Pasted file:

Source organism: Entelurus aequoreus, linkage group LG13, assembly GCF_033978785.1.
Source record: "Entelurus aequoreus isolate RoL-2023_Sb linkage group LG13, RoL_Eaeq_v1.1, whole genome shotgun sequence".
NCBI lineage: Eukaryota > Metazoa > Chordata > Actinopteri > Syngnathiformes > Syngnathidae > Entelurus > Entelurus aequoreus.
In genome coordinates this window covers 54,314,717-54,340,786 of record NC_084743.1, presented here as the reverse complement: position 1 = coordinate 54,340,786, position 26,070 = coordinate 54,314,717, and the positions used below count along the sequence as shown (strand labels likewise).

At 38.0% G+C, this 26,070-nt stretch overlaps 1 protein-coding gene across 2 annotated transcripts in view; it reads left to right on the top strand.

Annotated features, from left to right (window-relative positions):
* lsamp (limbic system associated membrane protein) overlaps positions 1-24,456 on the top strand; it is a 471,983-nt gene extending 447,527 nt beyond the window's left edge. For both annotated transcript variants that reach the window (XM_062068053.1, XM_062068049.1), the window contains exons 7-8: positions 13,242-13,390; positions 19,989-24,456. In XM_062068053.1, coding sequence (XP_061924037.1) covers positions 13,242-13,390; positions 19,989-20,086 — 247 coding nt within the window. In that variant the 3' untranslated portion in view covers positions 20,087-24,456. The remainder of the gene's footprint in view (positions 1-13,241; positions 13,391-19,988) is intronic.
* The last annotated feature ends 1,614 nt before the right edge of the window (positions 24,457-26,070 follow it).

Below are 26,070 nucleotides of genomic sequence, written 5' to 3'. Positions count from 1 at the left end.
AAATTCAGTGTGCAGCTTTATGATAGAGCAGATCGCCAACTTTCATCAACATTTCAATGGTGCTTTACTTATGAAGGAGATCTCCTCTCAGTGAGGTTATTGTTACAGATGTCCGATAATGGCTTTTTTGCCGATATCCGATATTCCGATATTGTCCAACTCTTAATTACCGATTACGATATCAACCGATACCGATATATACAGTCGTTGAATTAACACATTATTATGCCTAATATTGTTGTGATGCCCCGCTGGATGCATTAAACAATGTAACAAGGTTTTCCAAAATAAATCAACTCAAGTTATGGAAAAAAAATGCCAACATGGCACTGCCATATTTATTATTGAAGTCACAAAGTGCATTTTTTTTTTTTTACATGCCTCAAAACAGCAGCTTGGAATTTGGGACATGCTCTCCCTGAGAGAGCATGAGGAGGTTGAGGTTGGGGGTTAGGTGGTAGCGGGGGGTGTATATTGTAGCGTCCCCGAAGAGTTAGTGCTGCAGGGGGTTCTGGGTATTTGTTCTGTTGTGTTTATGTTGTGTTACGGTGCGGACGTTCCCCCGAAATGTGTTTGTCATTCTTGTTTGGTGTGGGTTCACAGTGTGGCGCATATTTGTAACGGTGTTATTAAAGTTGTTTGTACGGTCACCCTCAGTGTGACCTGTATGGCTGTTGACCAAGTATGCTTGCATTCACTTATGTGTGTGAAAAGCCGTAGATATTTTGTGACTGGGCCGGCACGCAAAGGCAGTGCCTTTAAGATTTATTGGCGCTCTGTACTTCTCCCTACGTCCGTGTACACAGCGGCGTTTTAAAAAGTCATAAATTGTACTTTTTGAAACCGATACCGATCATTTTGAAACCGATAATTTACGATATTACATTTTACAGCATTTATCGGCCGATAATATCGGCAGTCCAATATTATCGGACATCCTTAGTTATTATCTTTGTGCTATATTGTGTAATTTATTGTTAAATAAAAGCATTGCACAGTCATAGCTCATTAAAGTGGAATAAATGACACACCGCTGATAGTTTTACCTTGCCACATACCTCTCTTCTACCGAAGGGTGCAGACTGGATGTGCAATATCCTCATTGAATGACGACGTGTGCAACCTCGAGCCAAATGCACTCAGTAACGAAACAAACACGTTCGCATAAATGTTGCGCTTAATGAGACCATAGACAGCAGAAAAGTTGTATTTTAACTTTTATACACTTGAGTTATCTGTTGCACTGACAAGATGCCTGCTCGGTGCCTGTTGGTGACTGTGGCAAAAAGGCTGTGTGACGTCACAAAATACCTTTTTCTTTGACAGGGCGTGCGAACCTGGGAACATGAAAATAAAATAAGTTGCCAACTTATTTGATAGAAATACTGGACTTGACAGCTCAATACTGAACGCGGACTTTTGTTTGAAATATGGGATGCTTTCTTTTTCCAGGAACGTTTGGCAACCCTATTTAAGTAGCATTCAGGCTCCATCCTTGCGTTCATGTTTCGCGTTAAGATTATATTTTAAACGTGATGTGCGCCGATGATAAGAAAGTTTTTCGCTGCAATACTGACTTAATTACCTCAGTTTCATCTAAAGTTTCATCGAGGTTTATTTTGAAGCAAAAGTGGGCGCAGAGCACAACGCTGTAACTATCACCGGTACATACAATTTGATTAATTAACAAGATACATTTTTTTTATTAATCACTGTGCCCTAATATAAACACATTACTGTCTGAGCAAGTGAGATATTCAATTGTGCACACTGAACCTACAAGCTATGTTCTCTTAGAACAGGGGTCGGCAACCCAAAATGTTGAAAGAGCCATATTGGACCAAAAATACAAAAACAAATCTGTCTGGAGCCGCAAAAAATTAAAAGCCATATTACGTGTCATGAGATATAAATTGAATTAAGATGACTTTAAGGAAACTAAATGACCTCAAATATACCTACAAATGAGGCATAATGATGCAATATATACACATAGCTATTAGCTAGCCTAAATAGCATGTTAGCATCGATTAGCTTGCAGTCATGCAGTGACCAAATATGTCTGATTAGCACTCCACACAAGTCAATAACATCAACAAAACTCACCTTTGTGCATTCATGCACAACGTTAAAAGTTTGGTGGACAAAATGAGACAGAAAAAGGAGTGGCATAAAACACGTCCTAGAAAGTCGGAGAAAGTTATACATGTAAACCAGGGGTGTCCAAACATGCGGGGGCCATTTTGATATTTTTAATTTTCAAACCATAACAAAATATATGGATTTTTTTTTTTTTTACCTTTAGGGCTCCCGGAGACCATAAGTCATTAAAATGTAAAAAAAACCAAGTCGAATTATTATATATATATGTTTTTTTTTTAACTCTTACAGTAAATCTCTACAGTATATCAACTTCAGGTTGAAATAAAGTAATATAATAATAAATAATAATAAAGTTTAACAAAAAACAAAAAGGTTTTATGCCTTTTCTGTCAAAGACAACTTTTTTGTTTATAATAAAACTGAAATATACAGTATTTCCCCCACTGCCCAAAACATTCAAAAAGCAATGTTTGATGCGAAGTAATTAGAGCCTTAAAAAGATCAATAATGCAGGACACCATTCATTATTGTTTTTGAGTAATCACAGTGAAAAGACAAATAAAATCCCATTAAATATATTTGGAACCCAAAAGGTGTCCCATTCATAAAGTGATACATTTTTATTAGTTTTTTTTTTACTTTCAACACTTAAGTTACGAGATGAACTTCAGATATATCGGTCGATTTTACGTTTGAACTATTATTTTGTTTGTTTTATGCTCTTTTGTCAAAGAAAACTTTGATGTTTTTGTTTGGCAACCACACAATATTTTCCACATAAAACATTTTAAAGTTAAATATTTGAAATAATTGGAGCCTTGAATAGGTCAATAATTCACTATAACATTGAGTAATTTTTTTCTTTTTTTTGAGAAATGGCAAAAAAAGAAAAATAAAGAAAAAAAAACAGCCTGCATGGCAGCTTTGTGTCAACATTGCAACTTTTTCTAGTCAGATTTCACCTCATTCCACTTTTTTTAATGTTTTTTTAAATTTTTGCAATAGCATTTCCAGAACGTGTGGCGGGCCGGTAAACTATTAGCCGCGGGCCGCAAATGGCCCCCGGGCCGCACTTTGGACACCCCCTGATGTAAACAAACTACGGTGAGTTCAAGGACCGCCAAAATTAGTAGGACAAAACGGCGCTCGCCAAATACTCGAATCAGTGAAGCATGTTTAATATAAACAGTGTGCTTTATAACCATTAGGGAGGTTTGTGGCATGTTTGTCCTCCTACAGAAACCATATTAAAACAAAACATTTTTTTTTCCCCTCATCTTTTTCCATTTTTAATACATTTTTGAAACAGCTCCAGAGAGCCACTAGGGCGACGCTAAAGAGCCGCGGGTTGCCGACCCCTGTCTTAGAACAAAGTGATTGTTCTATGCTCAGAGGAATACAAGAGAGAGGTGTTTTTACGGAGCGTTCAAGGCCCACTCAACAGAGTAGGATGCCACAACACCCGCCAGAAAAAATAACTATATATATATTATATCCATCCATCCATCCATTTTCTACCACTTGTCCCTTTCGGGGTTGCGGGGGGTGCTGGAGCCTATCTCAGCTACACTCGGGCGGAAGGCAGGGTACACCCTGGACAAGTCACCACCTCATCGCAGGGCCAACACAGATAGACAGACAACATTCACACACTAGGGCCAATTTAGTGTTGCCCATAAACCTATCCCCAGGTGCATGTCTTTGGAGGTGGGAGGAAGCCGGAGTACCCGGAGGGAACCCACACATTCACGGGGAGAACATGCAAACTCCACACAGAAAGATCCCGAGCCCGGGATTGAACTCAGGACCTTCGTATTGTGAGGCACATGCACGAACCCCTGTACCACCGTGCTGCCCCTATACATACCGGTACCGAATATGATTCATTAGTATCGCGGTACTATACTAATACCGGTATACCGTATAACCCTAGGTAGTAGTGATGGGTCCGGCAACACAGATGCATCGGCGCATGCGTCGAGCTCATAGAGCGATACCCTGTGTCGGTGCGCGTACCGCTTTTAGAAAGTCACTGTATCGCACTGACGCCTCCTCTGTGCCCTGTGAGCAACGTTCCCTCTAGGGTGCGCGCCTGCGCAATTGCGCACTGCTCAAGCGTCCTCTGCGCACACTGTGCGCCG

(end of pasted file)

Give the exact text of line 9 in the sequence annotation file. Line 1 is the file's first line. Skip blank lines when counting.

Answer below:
Below are 26,070 nucleotides of genomic sequence, written 5' to 3'. Positions count from 1 at the left end.